Osteoporosis is a condition in which bone density is significantly reduced, with loss of both minerals and the protein 'matrix' of bone. This causes the bones to become weaker, resulting in ongoing pain and, at an advanced stage, repeated fractures and deteriorating posture. It can significantly impact quality of life for the person with the condition. Bone loss ...Read more and osteoporosis occur most commonly after the menopause in women, but can also occur at a younger age and in men.
Luckily, there are steps that we can take to promote our bone health and prevent these degenerative changes.
Diet and exercise are of paramount importance. Most people know that weight-bearing exercise helps to keep the bones strong, so see a personal trainer or physiotherapist for a safe and effective exercise programme. As far as diet is concerned, the most important factor may be to focus on an “alkaline” diet, with plenty of vegetables (especially green vegetables) and vegetable proteins; and low to moderate intake of animal proteins including meat and cheeses, and grain-based foods such as breads and pasta, which are more acid-forming. This is because when our blood and tissues are more acidic, minerals are released from our bones to help neutralize the acidity. Contrary to popular belief, a diet high in dairy foods may not be the best solution: some research shows that countries with the highest dietary dairy intake actually have the highest incidence of hip fracture, probably because dairy foods are relatively acid-forming. Non-dairy sources of calcium and other ‘bone’ minerals include seeds, nuts, fish, seaweeds such as kelp and dulse, green leafy vegetables, beans, dried figs, and molasses. Other strategies that can help include avoiding coffee and alcohol (alcohol may decrease levels of parathyroid hormone, important for absorption of calcium), and avoiding stress, which can increase loss of minerals from the bones.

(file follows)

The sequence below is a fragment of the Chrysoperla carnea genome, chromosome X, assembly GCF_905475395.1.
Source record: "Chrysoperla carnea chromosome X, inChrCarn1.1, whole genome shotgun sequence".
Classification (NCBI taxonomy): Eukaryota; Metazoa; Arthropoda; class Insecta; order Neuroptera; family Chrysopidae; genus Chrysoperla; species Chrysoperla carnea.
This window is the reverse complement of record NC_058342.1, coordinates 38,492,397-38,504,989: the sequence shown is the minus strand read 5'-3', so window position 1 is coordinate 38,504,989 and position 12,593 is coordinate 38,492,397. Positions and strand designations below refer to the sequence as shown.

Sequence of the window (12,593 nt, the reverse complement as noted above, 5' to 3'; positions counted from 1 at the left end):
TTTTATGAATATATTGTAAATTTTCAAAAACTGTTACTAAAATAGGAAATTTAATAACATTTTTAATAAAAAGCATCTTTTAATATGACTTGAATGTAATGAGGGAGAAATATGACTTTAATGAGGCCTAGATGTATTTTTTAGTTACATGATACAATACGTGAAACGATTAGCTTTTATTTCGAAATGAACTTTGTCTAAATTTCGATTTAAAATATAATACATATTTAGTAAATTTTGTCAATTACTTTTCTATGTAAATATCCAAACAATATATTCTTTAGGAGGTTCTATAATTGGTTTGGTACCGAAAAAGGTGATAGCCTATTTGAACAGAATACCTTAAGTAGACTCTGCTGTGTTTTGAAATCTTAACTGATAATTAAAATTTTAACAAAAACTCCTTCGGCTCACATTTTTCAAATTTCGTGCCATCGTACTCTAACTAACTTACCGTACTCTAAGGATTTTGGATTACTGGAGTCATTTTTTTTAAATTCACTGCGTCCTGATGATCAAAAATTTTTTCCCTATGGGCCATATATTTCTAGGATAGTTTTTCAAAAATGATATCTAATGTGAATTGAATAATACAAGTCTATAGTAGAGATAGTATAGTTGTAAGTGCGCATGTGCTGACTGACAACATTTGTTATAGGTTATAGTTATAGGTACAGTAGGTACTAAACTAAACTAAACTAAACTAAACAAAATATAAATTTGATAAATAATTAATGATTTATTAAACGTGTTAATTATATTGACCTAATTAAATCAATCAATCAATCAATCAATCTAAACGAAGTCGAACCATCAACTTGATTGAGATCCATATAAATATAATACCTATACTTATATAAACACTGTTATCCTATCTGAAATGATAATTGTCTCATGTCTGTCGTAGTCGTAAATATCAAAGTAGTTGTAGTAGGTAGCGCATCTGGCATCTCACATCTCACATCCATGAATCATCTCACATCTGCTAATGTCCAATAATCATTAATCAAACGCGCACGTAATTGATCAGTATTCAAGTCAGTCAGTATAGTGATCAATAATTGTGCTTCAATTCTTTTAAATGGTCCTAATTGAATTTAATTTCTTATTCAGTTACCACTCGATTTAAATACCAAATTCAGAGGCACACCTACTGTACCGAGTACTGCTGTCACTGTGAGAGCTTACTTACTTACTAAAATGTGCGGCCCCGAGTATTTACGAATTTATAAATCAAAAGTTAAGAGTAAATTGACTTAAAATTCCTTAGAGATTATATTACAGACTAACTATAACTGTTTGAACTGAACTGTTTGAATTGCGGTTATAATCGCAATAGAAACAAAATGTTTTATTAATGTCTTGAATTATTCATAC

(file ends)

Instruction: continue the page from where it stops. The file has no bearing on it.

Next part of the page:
In terms of supplements, it’s important to bear in mind that calcium alone is not enough for bone health. Many minerals are found in the bones and contribute to their strength. Phosphorus is one of these, but we commonly get enough of this in our diet. Magnesium is an important mineral: although it makes up a small percentage of bone, its deficiency may cause bones to become more brittle; and adequate levels of this mineral in the blood are thought to promote calcium absorption. Boron and zinc are two other minerals that may be important. Two vitamins are thought to be particularly crucial: vitamin D for maintaining the correct calcium balance in the blood, and vitamin K is thought to be essential for the production of a protein called osteocalcin which binds calcium into the bone matrix. It is possible to use all of these as individual supplements, or combined in 'all-in-one' bone health products.
Another group of supplements that can be helpful are those that are aimed at alkalising the body. Barley grass can be a good choice, or other alkalising liquid drops, powders or tablets are available.
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